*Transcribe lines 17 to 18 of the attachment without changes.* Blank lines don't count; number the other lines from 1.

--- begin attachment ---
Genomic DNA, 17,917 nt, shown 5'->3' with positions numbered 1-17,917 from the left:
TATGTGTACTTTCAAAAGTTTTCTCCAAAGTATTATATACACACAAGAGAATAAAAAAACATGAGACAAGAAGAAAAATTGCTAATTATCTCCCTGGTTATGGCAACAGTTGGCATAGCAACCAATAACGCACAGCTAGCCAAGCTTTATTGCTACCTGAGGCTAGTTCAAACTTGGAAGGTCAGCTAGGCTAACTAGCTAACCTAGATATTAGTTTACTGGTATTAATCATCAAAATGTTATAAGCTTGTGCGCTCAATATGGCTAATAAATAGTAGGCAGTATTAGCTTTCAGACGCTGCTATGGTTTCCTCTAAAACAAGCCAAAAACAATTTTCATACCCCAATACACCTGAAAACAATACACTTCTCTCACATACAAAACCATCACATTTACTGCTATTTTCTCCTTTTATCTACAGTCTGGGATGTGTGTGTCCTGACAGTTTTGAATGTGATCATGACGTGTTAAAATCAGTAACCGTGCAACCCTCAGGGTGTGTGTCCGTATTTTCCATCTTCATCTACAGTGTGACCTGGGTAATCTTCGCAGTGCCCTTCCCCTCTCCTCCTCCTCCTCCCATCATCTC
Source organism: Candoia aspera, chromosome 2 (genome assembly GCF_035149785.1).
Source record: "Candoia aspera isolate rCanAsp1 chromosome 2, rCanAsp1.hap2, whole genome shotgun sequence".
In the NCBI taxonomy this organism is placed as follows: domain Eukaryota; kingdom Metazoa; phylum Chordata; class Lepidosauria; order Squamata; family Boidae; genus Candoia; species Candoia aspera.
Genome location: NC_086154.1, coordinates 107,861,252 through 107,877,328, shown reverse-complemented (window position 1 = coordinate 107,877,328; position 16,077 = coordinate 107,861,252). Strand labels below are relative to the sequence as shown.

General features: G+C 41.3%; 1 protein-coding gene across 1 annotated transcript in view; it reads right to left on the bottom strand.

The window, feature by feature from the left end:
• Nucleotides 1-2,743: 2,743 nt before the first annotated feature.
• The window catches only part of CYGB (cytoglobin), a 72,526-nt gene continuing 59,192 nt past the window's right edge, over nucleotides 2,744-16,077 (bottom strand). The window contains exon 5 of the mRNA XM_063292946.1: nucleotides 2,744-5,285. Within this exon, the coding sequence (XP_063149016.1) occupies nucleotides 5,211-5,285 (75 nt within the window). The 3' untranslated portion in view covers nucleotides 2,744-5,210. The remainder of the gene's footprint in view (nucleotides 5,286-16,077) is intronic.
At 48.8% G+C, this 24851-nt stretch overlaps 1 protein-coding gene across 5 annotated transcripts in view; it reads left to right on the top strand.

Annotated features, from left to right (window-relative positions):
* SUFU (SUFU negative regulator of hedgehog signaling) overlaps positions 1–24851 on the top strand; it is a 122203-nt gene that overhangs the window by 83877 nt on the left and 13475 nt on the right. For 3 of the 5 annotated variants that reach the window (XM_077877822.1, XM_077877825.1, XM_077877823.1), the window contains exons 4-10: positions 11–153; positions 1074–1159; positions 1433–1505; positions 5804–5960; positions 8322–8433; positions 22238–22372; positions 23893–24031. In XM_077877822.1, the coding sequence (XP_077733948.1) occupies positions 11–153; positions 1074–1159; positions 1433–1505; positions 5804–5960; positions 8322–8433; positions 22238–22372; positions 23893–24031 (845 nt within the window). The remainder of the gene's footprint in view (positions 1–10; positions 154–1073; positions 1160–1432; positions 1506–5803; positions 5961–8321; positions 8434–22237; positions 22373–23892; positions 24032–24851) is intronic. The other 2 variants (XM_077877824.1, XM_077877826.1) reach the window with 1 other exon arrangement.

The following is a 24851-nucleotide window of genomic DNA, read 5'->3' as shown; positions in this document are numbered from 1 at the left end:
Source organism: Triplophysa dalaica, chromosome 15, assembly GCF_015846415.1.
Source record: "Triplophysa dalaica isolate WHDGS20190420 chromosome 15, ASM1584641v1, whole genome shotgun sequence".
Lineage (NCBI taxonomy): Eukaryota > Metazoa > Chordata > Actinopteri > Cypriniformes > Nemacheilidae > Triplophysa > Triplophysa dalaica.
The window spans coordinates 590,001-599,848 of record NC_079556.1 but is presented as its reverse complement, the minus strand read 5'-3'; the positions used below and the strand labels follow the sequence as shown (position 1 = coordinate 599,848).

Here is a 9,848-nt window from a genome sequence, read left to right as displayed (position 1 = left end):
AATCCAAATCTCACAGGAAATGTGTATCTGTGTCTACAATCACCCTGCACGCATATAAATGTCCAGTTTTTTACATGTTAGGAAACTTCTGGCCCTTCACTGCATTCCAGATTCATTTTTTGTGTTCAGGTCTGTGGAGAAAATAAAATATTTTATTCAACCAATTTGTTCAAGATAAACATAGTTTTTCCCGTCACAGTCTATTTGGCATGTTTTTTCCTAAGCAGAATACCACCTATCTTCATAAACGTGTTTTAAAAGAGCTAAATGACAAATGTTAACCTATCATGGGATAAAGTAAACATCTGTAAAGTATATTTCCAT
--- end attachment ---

Lineage (NCBI taxonomy): Eukaryota > Metazoa > Chordata > Actinopteri > Cypriniformes > Nemacheilidae > Triplophysa > Triplophysa dalaica.
The window spans coordinates 590,001-599,848 of record NC_079556.1 but is presented as its reverse complement, the minus strand read 5'-3'; the positions used below and the strand labels follow the sequence as shown (position 1 = coordinate 599,848).